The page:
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#NurChat - A morale boosting cup of tea


Did you miss the latest #NurChat Twitter debate about morale? Let us sum it up for you…

Recently it seems that not a day goes by without another bad news story which impacts upon nursing. Coupled with inconsistency in staffing levels and uncertainty in the NHS, is it any wonder that in some areas nursing morale is low?

Britain’s Nurses, who are working hard to boost morale in nursing, joined in with this #NurChat - which set out to explore morale in nursing and the effect that it is having, but most importantly, how we could increase morale.

Had I felt discouraged or depressed about nursing prior to this chat, the enthusiasm and passion of the participants would most certainly have lifted me. As it was, I came away from the chat smiling and hopeful, as I am sure did others…

This chat started out by asking if participants felt that morale was a problem in nursing at the moment?

@michellemellor3 tweeted “Morale only a problem if you let it be! Depends on frame of mind”

@nursemaiden said “It depends on where you work?”

@studentnurdse added “Job uncertainty and reorganisation causing a sense of unease in local trust, staff disheartened and worried about jobs = low morale”

@Hhaylo tweeted “The inability to be able to provide the best care, in my experience, is the main cause of poor morale”

@Ramck001 stated “I think there’s been a lot of flack in the press re the NHS and the NMC / Nurses - it’s bound to bring people down”

@britainsnurses asked “We hear ‘bad press’ as a cause a lot. And who could argue? Would good stories improve morale?”

@Ramck001 answered “Absolutely! I can barely watch the news anymore, it’s a complete kill joy - some good news would be a good change” and “Good things happen all the time, the media is just not interested in reporting it”

Leadership was identified as being key to morale in nursing.

@nursemaiden stated “It’s something about feeling valued, supported and listened to. Leadership + culture of organisation”

@DGFoord said “We all need different things to give us a boost, but recognition, a thank you & positive approach from leaders helps”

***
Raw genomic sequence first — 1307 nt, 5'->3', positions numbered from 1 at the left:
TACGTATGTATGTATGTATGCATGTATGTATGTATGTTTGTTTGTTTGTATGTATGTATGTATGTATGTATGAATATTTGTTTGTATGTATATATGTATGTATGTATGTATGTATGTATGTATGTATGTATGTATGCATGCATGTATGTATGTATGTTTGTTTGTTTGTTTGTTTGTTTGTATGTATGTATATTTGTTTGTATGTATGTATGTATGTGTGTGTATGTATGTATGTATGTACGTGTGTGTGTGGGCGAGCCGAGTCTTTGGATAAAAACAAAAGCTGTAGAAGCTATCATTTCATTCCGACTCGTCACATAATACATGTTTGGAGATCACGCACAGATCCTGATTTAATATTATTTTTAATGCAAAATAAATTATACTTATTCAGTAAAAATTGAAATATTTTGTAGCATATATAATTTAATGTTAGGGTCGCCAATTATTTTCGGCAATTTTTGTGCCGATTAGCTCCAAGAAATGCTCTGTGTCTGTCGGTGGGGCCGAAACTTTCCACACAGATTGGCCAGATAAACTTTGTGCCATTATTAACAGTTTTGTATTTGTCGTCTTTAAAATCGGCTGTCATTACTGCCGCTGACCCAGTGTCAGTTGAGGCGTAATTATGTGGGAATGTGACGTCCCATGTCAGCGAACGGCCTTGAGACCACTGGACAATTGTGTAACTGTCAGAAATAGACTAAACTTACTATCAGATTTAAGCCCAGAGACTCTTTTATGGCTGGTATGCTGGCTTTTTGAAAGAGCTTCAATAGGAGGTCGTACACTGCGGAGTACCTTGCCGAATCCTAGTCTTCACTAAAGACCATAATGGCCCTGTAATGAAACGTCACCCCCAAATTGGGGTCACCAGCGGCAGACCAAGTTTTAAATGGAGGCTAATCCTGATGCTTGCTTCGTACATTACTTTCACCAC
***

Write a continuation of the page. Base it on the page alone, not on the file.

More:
@nursemaiden then added “I think this is crucial a thank you speaks a thousand words and I say it at the end of my shift”

@dwylieinstitute tweeted “It is important to acknowledge work of front line staff. In my leadership role I show appreciation every chance I get”

@mikkywatt “YES!! Good leaders have a big impact on keeping morale up”

WeNurChat then asked NurChatters if poor morale has an impact on care?

Ramck001 tweeted “Oh absolutely. If you’re miserable, the patient can tell, and then they’re miserable, which limits their outcomes.”

@nursemaiden said “Absolutely research shows happy, valued, supported+ developed staff = better patient outcomes”

@karenconnor93 stated “Good comms=happier informed peeps= better care”

Surprisingly, the conversation then turned to the positive effect that food has on nurses:

@britainsnurses tweeted “We heard of one hospital where tea and biscuits were compulsory at handovers. Small things, but a nice touch”

@Ramck001 added “I think a sweet to nibble on at the Nurse’s station can make a big difference to morale - even when eating on the run!”

@nursemaiden said “When I was sister in A+E used to buy staff trays of donuts for our shifts”

Looking back on this aspect of the conversation it is easy to see that it is not the food that is key here but the thought behind it. As nurses we often find ourselves rushed off our feet and a cup of tea or a biscuit from a colleague shows that they appreciate us; this goes a long way to boosting morale. Something sweet can say thank you and often provide the little boost that is needed.

As the chat drew to an end @WeNurChat asked “What would you say to a fed up nurse? How can each of us boost morale?”

@MrsGracePoole stated “Take responsibility for creating your own self worth. Self management/efficacy is vital in nursing”

@DGFoord said “Be grateful for our teams, make work fun, inspire our leaders & inspire as leaders”

@dwylieinstitute “Get involved, speak up, ask to participate in decisions that impact you”

@Ramck001 added “I think ‘Would you like a cup of tea?’ is the best thing for morale that I’ve ever said to a Nurse.”

But the one tweet that inspired a lot of the Nurchatters taking part was @nursemaiden who tweeted “Nursing is a privilege - a window into people lives at their most vulnerable time. Cherish them and nursing”.

And this is true; nursing is a privilege and we need to remember this during these tough times - and remind our fellow nurses as well. We need to have pride in our profession and stand tall. We should cherish our profession and draw strength from that to lift our spirits; and most of all - remember the importance of that cup of tea!

Teresa Chinn is a nurse, a blogger and social media specialist and leads the #NurChat discussions for WeNurChat. Follow @WeNurChat on Twitter.

You can read the full transcript of the chat on


Readers' comments (2)

  • King Vulture

    the conversation then turned to the positive effect that food has on nurses:

    @britainsnurses tweeted “We heard of one hospital where tea and biscuits were compulsory at handovers. Small things, but a nice touch”

    Oddly, this discussion of tea drinking was very hot in some other recent posts: spooky !

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  • King Vulture | 6-Sep-2012 3:30 pm

    ok, as long as you provide it yourself and don't expect the NHS to pay for it or the milk and sugar to go in it (according to an NT article sometime ago)!

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